Durham University

Form and Chromaticism in Beethoven’s Seventh Symphony

Despite its enduring popularity, Beethoven’s Seventh Symphony has attracted surprisingly little analytical attention. In particular, concentration on rhythmic processes (Anson Cartwright 2013) has perhaps eclipsed its systematic use of structural chromaticism. Taking its cue from Robert Gauldin (1991), this paper investigates the formal and cyclical implications of the germinal chromatic tetrachord with which Beethoven begins the first-movement introduction, paying close attention to three issues. First, I trace the intrusions of the tetrachord’s embedded C/F complex into the A major sonata trajectories of the first movement and Finale. Second, I evaluate the effects of these intrusions on what Hepokoski and Darcy (2006) call the ‘essential sonata trajectory’; consistently, Beethoven allows C major and F major to disrupt structural perfect authentic cadences, resulting in their deferral beyond the boundaries of sonata space. Finally, I assess the impact of these strategies on the work as a whole, and especially the progressive tendency for C, F and their relations to displace A major. This process gains full expression in the Scherzo, which tonicizes F and treats A and its relations as intra-movement structural modulations, and is worked out in the Finale, where C and F are retrieved and resolved within an overarching A major.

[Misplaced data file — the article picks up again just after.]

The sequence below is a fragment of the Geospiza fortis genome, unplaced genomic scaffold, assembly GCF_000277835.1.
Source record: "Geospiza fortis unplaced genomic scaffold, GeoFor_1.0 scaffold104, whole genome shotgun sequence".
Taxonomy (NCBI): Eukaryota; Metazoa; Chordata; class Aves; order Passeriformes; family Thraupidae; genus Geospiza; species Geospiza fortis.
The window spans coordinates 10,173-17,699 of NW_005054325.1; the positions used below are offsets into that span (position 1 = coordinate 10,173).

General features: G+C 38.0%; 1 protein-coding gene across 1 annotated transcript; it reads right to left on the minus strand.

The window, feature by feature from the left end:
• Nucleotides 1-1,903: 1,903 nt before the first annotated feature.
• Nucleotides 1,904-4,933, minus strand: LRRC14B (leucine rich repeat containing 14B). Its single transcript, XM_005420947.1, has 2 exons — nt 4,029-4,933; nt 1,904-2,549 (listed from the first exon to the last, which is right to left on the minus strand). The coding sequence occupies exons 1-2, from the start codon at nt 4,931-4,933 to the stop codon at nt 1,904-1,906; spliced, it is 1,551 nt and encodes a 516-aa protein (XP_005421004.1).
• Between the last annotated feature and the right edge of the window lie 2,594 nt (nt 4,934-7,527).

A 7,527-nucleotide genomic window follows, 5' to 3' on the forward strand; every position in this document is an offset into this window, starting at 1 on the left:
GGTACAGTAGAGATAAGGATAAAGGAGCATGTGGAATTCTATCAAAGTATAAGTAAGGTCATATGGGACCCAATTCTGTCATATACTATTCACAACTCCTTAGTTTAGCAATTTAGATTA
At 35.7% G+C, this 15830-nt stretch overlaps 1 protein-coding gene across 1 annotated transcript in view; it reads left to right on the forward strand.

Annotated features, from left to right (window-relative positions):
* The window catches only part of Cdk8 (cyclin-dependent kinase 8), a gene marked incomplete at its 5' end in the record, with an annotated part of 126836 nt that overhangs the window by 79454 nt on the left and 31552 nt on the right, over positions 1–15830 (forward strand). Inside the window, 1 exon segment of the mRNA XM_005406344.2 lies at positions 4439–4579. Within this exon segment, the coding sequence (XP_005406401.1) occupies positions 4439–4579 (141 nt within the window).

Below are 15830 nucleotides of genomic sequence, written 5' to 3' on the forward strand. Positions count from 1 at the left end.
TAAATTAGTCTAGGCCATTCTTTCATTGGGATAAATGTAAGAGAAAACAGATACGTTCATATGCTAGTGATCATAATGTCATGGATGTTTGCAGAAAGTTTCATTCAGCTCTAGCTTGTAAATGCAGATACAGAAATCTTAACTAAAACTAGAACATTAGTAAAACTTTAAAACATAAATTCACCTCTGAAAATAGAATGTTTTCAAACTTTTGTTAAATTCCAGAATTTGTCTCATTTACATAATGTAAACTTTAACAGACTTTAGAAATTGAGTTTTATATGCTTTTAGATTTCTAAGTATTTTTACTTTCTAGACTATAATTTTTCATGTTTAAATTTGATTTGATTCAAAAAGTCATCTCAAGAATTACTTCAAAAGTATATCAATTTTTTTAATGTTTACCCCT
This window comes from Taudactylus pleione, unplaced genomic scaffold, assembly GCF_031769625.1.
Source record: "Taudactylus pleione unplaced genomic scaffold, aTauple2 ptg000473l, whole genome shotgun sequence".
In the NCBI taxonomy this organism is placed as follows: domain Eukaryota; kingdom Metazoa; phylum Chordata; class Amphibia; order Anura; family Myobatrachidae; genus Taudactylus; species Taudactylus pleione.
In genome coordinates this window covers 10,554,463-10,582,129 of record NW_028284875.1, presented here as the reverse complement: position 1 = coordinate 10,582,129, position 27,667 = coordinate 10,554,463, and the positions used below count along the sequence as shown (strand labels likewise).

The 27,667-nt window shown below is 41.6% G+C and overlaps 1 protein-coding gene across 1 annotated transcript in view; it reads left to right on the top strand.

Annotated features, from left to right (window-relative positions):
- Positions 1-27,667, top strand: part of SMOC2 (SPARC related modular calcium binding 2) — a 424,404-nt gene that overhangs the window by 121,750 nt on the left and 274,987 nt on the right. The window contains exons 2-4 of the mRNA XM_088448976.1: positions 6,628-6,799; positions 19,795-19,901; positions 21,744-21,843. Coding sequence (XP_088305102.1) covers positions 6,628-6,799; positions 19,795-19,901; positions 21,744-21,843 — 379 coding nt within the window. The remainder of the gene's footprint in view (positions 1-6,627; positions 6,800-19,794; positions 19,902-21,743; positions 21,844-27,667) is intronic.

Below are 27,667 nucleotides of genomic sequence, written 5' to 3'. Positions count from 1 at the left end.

Conference Photo Nicholas Hunter.jpg

Professor Horton completed his undergraduate and postgraduate studies at Trinity College, Cambridge, where he also held a Research Fellowship. He has been Associate Professor and Head of School at University College Dublin, and has also taught at King’s College, London. His research focuses on the analysis and reception of nineteenth-century instrumental music, with special interests in the music of Bruckner and Brahms, the analysis of sonata form, and the theory of tonality. He is author of Bruckner’s Symphonies: Analysis, Reception and Cultural Politics (Cambridge University Press 2004) and Brahms' Piano Concerto No. 2, Op. 83: Analytical and Contextual Studies (Peeters 2017), editor of The Cambridge Companion to the Symphony (2013) and Schubert (Routledge 2015), co-editor with Lorraine Byrne Bodley of Schubert’s Late Music: History, Theory, Style (Cambridge University Press 2016) and Rethinking Schubert (Oxford University Press 2016), with Gareth Cox of Irish Musical Studies, Vol.11: Irish Musical Analysis (Four Courts Press 2014), and with Jeremy Dibble of British Musical Criticism and Intellectual Thought 1850-1950 (Boydell 2018). His article 'John Field and the Alternative History of Concerto First-Movement Form' (2011) was awarded the Westrup Prize of the Music and Letters Trust. He was President of the Society for Music Analysis between 2014 and 2019, and has also served on the councils of the Society for Musicology in Ireland and the Royal Musical Association. In 2016, he was appointed Music Theorist in Residence to the Netherlands and Flanders. In 2019, he was made a Corresponding Member of the Society for Musicology in Ireland.

Julian Horton